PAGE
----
This book has a good range of recipes for breads and things made with yeast. There is an assortment of ethnic recipes and all the favourites from bagels, foccacia, croissants, to scones and muffins. I particularly enjoyed his annecdotes and favourite toppings. Greenstein has also included 12 programmes for "a morning of baking" which set out how to fit together making a variety of breads in a short time.
On the downside, a separate ingredients index would have been useful. For example, after buying rice flour I then had to look through the whole book to find the relevant recipe. The fact that it is so short on pictures is not really a problem as the results speak for themselves.
Please God, when I die let me be Jewish!
I've tried about 10 of the recipes -- unusual for me, since I often only get 2 or 3 good recipes from a cookbook -- and every one has been great. The bagels taste like real bagels (not the Bruegger's sort), the black-and-white cookies have the right cake-like texture and not the sugar cookie base most non-New Yorkers use, the challah is definitive, and so on.
The book is an absolute must for anyone stuck out in the middle of nowhere (like I was) without a proper bakery. Even in larger metro areas, local variants on "proper" pizza, rye breads, etc. will drive you to insanity if you don't have this book.
If I were to fault the book, it would be on its treatment of sourdough breads -- the recipes rely on added yeast for reliable rising. Still, from croissants and pizza to Kaiser rolls and sour rye, these are fantastic recipes: authentic and able to be made by a relatively inexperienced baker.
Most recent customer reviews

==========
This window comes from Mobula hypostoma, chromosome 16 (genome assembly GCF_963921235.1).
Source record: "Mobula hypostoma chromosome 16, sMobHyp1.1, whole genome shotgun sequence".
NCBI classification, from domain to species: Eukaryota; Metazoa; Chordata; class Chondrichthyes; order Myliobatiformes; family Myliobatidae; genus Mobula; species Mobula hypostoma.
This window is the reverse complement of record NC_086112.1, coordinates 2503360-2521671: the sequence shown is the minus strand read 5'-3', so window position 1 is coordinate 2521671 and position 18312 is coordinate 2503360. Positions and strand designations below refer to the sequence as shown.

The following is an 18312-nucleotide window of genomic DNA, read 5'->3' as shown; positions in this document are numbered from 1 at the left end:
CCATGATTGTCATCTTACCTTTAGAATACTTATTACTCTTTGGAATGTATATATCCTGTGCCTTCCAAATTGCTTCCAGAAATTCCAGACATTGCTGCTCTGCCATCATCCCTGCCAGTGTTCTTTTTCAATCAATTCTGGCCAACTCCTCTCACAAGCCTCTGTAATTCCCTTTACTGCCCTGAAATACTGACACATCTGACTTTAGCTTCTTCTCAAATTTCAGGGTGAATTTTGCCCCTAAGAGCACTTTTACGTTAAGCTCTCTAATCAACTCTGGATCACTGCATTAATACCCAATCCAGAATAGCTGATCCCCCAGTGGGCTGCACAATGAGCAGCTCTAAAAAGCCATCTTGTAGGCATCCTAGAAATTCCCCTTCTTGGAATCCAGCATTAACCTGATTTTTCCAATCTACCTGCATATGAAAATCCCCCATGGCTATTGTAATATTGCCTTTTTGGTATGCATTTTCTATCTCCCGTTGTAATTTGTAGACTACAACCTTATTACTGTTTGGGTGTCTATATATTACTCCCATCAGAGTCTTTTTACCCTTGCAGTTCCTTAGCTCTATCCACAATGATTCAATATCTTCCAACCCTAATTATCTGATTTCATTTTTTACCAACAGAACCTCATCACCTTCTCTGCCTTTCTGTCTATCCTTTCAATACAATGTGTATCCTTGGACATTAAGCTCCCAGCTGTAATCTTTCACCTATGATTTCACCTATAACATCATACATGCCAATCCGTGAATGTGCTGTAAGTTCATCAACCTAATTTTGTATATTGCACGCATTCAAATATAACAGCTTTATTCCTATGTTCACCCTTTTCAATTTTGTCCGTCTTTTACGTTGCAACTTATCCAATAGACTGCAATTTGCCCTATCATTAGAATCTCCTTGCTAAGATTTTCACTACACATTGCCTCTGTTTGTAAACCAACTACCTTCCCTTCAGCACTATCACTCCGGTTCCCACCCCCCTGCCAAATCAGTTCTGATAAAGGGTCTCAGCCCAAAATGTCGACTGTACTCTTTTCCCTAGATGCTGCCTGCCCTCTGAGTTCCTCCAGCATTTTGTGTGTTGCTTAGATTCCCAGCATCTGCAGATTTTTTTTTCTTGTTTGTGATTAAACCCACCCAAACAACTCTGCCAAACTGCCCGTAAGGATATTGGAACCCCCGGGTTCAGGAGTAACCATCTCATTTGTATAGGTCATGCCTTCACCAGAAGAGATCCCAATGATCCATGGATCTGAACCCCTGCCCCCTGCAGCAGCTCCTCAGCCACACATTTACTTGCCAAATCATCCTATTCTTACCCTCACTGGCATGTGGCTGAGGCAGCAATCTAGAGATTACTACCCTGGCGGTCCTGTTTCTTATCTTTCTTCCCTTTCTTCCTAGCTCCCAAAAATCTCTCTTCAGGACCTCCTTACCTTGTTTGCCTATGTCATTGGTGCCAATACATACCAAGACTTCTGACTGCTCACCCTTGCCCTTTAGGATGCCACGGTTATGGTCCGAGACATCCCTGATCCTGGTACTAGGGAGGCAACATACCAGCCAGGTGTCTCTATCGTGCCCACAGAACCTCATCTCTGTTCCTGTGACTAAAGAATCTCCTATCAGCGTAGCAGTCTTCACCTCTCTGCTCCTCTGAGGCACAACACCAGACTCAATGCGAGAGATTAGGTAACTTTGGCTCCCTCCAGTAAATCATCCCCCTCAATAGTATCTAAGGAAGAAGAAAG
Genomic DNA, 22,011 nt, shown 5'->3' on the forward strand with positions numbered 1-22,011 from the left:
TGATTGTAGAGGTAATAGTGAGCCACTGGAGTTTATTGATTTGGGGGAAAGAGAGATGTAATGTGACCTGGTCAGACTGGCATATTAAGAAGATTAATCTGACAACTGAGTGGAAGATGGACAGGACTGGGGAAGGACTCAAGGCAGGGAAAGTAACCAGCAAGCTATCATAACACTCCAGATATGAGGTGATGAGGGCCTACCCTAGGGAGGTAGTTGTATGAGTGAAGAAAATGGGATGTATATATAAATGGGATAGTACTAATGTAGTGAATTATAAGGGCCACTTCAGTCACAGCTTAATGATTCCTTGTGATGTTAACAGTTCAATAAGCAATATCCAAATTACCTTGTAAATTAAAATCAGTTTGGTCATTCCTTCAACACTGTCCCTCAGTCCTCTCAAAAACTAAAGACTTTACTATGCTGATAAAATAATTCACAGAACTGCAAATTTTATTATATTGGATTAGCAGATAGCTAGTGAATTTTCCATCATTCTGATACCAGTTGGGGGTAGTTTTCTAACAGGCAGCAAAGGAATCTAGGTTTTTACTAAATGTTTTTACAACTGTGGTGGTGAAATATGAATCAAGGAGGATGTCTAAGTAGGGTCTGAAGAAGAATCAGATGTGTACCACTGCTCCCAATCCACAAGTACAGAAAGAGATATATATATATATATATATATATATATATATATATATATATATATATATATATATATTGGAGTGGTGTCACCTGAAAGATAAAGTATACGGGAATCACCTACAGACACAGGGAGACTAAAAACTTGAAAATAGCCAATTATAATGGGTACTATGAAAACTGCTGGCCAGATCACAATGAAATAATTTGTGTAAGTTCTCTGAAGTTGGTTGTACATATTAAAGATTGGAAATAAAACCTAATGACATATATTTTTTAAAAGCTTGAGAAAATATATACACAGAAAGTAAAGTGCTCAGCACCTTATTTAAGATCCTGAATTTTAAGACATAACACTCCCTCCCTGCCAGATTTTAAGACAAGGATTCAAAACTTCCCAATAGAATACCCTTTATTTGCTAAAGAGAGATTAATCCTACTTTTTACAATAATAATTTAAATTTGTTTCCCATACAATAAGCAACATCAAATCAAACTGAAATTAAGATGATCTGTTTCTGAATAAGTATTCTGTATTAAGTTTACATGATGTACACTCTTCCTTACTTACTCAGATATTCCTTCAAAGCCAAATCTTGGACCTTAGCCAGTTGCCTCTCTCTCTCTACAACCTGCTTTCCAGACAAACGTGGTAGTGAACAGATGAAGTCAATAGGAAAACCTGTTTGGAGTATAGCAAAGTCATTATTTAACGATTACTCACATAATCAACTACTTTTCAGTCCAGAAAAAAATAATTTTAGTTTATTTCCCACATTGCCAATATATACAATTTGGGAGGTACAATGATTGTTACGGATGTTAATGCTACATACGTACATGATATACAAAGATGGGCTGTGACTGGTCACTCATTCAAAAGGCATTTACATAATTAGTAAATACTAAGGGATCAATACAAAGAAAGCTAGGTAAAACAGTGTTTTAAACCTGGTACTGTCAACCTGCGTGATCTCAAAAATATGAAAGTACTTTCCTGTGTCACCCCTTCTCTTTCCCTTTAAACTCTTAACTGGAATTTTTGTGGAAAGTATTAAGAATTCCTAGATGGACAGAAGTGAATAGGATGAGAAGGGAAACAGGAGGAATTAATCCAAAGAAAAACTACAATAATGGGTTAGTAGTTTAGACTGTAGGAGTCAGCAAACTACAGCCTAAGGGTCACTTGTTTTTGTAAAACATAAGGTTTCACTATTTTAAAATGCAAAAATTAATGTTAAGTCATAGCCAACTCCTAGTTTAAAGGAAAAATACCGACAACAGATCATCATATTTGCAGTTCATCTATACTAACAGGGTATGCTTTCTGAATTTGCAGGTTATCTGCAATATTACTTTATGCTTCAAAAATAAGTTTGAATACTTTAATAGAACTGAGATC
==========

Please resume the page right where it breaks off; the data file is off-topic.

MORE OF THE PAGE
You must get this book if you like to make breads. It contains real recipes hardly found anywhere else. If you are from NYC this is doubly true for you. Read morePublished on Feb. 7 2004 by theoriginalsubguy
I've been making bread for more than 30 years. This book has taught me more about the art than any I used before it. Read morePublished on July 28 2003 by Susan O'Neill
I'm from Germany and i've been here for 25 years and I realy missed my german bread ,untill I found this book about 7 years ago. I was so thrilled to finally make my own bread. Read morePublished on June 17 2003
I bought this book several years ago and am about to buy it again today from Amazon. Over the years I have used it so much the pages are stuck together with caked flour and the... Read morePublished on Jan. 4 2003
I was a professinal baker for close to 15 years and started by apprenticing on a 19th century coal-fired oven in Newark, NJ. Read morePublished on Aug. 29 2002 by RobS in Tampa
I have been baking bread for almost 10 years. This book
is by far the very best! Very clear and easy to follow
recipes! I love this book!
After purchasing and searching thousands of cookbooks over 30 years, this is the one for the best N.Y Rye Bread recipes, as well as bagels, bialys, pletzel, etc.. Read morePublished on June 20 2001 by CRAIGML
At the time, I was looking for a book with a decent recipe for bagels (a tough thing to get in Houston without some imagination). I found Mr. Read morePublished on May 10 2000 by Craters